Artists Today

Hello again!

Happy Halloween! It’s my favorite holiday. I’ve been celebrating the entire month of October.

Alright so I’m an actress, right? Never really thought of myself as an “artist” until I came to Wayne State. Not until all my professors were describing acting as this art form. I had only ever thought of acting as a job, never as a real art or craft. But really, it is. Gosh it really is. It’s got to be one of the most complex and subjective types of art out there. It’s an art that relies solely on a gut feeling of being a human who is pretending. That feeling of believing in the pretend. It’s such a strong and mysterious thing when you really think about it. What makes something believable? Why is Meryl Streep such a good actress? What makes her better than other people in her field? I’m still learning, but I’ll try and fill you guys in when I get that complete answer. Who knows? I might never find out. I’m okay with that. Acting seems to be the kind of thing you’re constantly learning about because you’re always growing as a person and people are always changing around you, too.

Anyway, in my Theatre History class, we learn about all sorts of things pertaining to theatre – the origin of lighting and scenic techniques and, best of all, the origin of actors and acting, which, of course, is what I find to be most interesting.

So my professor describes in this lecture that there was this sort of hierarchical chart of society way back in the day in some country I can’t remember. Y’know, at the top were noble people like kings and queens, then it goes to traders and merchants in the middle, then, at the very bottom, are prostitutes and slaves. Directly above the prostitutes and slaves, however, were actors. Literally considered to be right at the bottom of society. Fascinating, right?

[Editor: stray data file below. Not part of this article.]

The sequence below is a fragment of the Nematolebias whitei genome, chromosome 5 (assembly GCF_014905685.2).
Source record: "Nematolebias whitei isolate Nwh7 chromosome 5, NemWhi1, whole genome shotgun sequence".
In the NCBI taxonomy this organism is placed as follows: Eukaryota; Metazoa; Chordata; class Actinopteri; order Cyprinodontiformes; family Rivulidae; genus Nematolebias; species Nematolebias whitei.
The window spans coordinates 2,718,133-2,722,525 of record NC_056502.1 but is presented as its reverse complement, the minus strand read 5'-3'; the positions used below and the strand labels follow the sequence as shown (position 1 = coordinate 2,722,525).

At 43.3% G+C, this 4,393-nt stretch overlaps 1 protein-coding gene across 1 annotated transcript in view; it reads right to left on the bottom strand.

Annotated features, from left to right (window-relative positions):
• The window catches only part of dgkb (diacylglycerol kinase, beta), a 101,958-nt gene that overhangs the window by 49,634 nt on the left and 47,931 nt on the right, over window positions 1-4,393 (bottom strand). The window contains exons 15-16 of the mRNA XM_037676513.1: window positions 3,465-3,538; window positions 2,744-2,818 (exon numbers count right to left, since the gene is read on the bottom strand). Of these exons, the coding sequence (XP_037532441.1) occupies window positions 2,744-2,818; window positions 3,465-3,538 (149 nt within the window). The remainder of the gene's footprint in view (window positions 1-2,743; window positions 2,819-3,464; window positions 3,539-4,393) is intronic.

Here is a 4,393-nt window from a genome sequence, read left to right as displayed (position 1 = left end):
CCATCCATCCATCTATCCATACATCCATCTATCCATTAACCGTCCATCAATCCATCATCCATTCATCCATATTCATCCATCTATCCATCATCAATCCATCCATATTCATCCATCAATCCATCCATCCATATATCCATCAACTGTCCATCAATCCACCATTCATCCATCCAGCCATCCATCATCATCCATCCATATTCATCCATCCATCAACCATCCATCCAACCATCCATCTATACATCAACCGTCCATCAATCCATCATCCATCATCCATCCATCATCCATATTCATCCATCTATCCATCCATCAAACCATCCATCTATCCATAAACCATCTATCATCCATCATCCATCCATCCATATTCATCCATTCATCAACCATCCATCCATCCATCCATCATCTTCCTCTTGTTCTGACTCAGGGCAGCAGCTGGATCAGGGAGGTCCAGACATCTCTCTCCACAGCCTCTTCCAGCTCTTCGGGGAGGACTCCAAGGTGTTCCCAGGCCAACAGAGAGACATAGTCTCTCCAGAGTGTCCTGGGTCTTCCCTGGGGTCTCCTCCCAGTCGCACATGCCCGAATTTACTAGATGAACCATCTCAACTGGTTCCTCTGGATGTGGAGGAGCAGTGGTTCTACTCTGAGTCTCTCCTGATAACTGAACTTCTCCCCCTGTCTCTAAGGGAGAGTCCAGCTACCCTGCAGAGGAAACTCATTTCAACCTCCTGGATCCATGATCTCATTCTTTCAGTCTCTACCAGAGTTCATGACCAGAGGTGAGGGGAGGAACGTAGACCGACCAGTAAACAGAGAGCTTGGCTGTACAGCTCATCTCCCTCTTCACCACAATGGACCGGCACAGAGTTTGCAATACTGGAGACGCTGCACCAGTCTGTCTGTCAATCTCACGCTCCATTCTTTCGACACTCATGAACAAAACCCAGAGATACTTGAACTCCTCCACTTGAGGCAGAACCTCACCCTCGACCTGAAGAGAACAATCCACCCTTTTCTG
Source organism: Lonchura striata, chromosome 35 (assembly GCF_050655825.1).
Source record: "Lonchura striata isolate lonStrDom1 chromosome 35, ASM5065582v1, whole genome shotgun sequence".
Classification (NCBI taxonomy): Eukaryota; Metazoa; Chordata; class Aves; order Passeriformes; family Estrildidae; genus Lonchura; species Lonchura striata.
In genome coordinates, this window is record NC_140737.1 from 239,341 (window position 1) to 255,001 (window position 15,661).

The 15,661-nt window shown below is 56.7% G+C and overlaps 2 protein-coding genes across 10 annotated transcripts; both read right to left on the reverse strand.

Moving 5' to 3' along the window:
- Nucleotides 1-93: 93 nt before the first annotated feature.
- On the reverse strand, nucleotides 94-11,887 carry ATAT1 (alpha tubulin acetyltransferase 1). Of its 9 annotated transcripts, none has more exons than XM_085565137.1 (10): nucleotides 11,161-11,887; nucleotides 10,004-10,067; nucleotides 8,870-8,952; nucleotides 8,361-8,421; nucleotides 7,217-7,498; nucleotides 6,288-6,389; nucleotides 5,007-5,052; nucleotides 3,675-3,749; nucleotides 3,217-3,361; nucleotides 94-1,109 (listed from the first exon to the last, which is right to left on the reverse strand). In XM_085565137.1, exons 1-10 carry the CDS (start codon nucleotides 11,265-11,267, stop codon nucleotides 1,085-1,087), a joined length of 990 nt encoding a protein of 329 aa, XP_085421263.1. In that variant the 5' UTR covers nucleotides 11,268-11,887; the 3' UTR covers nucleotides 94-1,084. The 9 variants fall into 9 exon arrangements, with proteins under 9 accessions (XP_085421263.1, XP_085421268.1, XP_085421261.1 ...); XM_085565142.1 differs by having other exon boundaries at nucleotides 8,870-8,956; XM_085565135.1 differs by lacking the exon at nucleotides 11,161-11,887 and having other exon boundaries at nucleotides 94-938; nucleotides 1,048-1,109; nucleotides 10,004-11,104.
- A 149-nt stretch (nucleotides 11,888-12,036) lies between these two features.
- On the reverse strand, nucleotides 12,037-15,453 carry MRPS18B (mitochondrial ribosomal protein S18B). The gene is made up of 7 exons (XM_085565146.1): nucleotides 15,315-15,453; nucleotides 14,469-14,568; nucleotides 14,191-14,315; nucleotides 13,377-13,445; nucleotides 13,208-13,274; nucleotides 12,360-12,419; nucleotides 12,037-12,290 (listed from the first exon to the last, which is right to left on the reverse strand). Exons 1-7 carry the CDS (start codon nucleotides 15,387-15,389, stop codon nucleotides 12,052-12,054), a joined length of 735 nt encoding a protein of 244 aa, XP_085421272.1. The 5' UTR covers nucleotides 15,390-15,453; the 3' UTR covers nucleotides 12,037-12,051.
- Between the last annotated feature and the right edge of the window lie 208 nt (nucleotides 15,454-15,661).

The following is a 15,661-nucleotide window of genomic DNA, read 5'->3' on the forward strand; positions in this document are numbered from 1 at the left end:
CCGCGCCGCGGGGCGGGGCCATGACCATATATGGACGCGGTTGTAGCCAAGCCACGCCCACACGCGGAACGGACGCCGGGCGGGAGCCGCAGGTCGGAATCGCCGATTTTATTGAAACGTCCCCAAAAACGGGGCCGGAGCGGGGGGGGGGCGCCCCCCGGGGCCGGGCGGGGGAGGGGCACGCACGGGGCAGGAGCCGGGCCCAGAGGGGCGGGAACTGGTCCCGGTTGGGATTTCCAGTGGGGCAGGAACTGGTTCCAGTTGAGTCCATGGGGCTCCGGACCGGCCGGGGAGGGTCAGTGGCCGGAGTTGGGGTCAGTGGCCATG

I’m assuming that this kind of goes for any kind of artist, not just actors, but there wasn’t a lot of detail on the chart as we were only looking at theatre history.

Anyway, I thought it was interesting how there’s still this fun little thing that artists get to hear from all sorts of folks – especially relatives. We’re not exactly viewed as the scum of the earth, but we’re not treated like how doctors are in this country, either. Respected, I guess?

I found this amazing quote that my friend shared with me regarding music majors. This was from a professor speaking to his students:

“If we were a medical school, and you were here as a med student practicing appendectomies, you’d take your work very seriously because you would imagine that some night at 2AM, someone is going to waltz into your emergency room and you’re going to have to save their life. Well, my friends, someday at 8PM, someone is going to walk into your concert hall and bring you a mind that is confused, a heart that is overwhelmed, and a soul that is weary. Whether they go out whole again will depend partly on how well you do your craft.”

In today’s society, and especially with my generation, we’re beginning to focus a bit more on mental and emotional health. The arts have proven again and again that they heal in ways that medicine cannot. It’s a beautiful thing we do as artists and it’s not always an appreciated aspect of society. But that’s okay. We will keep going anyway.